Organizational Failure: a critique of recent research and a proposed integrative framework
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There is a long-running debate in the business literature on the causes of organizational failure. On the one hand, classical industrial organization (IO) and organization ecology (OE) scholars have typically assumed a deterministic role of the environment and argued that managers are constrained by exogenous industrial and environmental constraints leaving them with little real strategic choice, and hence managers' role should be ignored. On the other hand, the organization studies (OS) and organizational psychology (OP) literature takes a more voluntaristic perspective and argues that managers are the principal decision makers of the firm and, consequently, their actions and perceptions are the fundamental cause of organizational failure. This paper addresses the major deficiencies observed in the diverse body of literature covering this field, suggests an integrative framework and identifies the specific theoretical and methodological challenges ahead for researchers seeking to advance knowledge in the field of organizational failure.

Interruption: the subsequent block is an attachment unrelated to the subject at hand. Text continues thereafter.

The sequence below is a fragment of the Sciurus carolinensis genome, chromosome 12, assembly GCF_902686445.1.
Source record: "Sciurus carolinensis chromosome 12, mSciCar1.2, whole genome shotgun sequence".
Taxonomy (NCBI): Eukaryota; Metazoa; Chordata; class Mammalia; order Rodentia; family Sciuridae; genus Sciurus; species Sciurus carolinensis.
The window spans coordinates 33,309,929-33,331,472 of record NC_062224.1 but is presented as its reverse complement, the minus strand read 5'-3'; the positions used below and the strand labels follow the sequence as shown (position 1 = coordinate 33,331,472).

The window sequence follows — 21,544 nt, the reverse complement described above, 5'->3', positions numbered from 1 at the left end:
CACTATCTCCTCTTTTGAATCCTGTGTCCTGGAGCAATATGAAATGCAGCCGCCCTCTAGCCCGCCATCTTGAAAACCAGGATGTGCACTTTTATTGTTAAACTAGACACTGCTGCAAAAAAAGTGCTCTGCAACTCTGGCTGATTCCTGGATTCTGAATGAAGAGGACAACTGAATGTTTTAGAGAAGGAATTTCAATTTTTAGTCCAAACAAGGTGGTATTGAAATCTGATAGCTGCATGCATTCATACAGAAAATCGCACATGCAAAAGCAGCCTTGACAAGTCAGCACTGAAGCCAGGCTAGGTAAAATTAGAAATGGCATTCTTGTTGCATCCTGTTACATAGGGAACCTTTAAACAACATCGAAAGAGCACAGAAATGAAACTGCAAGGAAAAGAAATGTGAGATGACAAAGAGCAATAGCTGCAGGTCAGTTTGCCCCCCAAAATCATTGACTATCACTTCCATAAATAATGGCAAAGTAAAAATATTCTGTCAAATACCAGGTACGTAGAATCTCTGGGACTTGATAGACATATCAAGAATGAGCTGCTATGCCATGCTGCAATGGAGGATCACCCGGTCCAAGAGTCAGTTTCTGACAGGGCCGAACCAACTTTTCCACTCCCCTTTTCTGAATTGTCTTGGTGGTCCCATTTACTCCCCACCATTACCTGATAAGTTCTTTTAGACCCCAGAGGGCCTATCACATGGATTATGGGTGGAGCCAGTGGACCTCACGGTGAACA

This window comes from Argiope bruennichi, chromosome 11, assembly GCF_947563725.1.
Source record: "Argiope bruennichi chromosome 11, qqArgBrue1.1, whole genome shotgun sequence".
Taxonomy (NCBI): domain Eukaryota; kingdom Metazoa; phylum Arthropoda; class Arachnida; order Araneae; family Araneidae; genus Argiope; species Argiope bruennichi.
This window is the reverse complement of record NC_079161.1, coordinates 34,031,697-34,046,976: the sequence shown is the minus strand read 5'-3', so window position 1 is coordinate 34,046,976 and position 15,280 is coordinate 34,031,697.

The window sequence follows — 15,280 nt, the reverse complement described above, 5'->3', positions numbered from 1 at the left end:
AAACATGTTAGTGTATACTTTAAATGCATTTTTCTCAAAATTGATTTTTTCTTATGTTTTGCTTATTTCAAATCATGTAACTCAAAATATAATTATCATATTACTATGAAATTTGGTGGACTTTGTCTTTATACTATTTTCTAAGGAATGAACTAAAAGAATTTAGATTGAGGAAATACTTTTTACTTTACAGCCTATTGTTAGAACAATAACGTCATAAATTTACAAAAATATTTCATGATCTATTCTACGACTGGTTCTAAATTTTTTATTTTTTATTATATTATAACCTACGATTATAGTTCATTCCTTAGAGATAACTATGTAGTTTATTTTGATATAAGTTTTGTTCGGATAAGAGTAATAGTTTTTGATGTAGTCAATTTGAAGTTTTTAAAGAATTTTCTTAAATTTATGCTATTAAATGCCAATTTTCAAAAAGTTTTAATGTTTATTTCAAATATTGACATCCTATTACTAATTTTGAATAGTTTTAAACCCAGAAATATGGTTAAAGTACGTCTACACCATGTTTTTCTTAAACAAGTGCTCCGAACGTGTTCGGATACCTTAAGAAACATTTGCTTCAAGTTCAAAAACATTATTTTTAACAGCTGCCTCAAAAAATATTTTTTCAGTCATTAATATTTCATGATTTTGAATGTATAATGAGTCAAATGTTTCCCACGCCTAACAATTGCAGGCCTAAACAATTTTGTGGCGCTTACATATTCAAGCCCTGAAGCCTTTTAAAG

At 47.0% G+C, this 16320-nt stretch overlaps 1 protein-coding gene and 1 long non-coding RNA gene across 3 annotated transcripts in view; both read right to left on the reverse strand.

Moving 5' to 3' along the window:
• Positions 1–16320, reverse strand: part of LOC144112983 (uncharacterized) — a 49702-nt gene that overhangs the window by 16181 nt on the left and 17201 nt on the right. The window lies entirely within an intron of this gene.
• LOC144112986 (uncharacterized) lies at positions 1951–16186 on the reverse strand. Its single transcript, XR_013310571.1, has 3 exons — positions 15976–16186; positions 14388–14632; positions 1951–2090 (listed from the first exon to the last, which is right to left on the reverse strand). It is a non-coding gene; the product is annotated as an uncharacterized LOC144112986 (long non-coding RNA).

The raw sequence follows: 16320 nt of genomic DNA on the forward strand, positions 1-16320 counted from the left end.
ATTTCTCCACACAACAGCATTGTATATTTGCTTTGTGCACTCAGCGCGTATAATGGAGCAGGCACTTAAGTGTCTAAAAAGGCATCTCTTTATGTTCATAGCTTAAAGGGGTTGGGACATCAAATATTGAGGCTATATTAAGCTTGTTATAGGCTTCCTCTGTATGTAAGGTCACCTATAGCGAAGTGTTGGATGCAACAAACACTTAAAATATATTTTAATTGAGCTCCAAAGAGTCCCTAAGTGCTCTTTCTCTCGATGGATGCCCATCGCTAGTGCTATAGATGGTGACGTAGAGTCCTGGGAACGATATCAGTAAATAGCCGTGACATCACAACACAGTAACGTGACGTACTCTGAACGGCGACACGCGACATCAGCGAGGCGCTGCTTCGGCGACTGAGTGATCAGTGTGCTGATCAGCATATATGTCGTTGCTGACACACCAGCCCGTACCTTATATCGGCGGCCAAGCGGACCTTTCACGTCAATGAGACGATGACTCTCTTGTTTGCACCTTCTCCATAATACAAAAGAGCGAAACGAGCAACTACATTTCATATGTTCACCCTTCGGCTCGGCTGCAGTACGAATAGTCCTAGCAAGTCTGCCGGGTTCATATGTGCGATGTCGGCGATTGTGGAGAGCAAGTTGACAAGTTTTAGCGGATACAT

International Journal of Management Reviews
© 2004 Blackwell Publishing Ltd and the British Academy of Management. This is the author-manuscript version of the paper. Reproduced in accordance with the copyright policy of the publisher. The definitive version is available at http://onlinelibrary.wiley.com/